March 11, 2015
(ANTIMEDIA) In 2014, Fox News was the most trusted news source in America. In 2015 — weeks after Bill O’Reilly was exposed for lying — Americans still believe Fox is the most trustworthy source of information.
The Quinnipiac University poll, released Monday, found that among television news, 29% of Americans trust Fox to be honest while only 22% trust CNN and 7% put faith in MSNBC. CBS and NBC earned 10% while ABC received 7%.
The poll highlights a common pattern in the quintessential behavior of many Americans: a habit of buying into lies even after they have been exposed as such.
Americans were lied to about the scope of domestic surveillance — and to their credit were incensed for a short while. Many have reverted to believing the lies of politicians that bulk spying and storing their selfies is necessary to keep them safe from terrorists.
The FBI has been caught lying about foiling terrorist plots when they, in fact, created them by framing innocent, unstable individuals. Still, Americans believe terrorism is the number one issue that needs to be addressed (likely in part because CNN and Fox replayed ISIS beheading videos ad nauseam in between breaking coverage of internet cats and Justin Bieber).
Americans were told there were weapons of mass destruction in Iraq over a decade ago. They found out it was a flagrant manipulation of reality, but many continued to support the president and war. The military has not been curbed since the invasion of Iraq. Rather, Americans are still hung up on the same fear-mongering that politicians spew about Iran and its potential nuclear bomb.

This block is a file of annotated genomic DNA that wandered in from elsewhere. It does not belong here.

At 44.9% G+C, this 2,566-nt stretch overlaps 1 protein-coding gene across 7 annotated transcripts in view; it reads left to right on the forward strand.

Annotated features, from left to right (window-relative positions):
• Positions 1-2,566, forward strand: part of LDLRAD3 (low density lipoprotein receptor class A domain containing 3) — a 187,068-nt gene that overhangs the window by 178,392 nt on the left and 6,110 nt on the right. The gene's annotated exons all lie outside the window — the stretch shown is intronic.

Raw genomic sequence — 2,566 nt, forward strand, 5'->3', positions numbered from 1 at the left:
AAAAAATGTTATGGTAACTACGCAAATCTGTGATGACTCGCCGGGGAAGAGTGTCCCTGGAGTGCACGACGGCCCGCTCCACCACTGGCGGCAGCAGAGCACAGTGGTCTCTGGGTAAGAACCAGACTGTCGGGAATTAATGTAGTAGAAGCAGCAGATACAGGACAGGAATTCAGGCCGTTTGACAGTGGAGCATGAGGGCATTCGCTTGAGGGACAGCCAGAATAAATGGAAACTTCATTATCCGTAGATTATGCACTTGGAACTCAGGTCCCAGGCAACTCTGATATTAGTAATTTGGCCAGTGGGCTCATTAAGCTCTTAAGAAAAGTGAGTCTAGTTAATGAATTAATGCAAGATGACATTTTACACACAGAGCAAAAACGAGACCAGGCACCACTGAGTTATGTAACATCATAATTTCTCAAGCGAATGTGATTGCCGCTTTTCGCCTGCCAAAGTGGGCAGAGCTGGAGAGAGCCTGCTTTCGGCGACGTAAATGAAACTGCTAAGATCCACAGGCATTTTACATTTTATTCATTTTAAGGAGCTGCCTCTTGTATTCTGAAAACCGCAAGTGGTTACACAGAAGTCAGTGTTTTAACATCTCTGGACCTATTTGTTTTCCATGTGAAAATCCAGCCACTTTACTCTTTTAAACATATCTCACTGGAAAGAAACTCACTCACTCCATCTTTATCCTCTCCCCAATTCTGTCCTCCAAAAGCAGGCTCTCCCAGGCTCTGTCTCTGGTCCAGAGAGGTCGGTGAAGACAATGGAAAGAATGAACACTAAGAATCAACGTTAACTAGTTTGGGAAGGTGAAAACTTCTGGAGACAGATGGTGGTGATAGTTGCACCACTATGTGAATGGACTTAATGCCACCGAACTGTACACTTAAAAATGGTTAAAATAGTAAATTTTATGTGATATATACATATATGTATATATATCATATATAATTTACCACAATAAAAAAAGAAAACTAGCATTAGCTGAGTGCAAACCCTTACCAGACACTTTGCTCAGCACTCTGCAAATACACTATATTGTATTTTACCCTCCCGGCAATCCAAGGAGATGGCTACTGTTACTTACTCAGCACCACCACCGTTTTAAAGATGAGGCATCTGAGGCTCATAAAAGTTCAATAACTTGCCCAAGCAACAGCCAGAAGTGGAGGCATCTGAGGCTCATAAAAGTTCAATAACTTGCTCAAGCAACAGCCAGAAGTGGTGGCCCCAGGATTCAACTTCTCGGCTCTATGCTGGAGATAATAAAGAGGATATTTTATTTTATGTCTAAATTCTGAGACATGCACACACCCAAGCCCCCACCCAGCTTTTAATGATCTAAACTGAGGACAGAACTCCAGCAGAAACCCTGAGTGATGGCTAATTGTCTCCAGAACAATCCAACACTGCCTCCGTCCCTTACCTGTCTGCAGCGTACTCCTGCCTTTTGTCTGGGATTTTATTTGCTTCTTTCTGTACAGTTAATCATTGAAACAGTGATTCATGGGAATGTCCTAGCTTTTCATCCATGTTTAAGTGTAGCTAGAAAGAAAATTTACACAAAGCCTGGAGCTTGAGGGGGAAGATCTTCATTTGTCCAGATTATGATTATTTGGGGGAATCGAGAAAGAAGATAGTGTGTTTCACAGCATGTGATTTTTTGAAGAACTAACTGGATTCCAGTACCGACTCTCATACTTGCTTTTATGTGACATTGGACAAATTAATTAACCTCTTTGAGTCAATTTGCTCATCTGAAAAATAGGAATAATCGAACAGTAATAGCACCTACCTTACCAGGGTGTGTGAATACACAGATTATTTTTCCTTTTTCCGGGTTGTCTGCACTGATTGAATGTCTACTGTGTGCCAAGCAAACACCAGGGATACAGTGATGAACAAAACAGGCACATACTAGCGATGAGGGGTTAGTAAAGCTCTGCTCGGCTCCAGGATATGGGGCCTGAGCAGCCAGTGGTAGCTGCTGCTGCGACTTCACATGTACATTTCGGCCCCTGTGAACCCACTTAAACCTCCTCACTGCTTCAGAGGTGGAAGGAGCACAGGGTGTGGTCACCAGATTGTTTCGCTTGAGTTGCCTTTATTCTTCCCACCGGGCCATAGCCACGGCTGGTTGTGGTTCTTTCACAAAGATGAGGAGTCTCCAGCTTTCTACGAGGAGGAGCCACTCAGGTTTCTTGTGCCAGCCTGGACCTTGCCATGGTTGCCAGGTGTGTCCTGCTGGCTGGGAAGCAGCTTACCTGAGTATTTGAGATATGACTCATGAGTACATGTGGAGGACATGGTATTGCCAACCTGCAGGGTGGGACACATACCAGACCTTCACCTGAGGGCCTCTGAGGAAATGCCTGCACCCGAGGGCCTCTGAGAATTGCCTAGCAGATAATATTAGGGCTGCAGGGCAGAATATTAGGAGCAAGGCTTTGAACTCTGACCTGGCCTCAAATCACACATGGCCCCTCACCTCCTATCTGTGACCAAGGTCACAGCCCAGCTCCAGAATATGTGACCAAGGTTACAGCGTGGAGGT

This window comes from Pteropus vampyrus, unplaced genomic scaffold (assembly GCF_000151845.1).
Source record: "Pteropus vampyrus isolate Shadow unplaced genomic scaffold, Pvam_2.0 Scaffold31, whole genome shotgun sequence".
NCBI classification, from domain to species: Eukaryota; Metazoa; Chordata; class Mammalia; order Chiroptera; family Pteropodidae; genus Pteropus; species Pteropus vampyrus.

Clearly, Americans are unconcerned with the truth. The poll demonstrated this with 42% of registered voters saying Brian Williams, another lying “journalist,” should be given his job back. 51% gave Bill O’Reilly the benefit of the doubt, claiming they didn’t know enough about his situation to say whether he should be fired, suspended, or allowed to continue.
The average American is evidently a long way from seeking “truth” beyond what their televisions tell them to believe. The tendency to learn of being lied to yet still feed into the lies is ultimately a reflection of the power of fear. Both the corporate media and the government capitalize on a terrified population that will sacrifice anything for illusory security.
On the bright side, 48% of those polled believed news is less trustworthy than it was in the prime era of network news. 35% believed it was the same. A mere 7% of poor fools believed television news is now more trustworthy.
This reflects a broader trend in the growing distrust of corporate media outlets that is accompanied by a surge in the popularity of independent news organizations. Though the Quinnipiac poll has dark implications for now, there is still reason to be optimistic for the evolving future of information and those who seek it.
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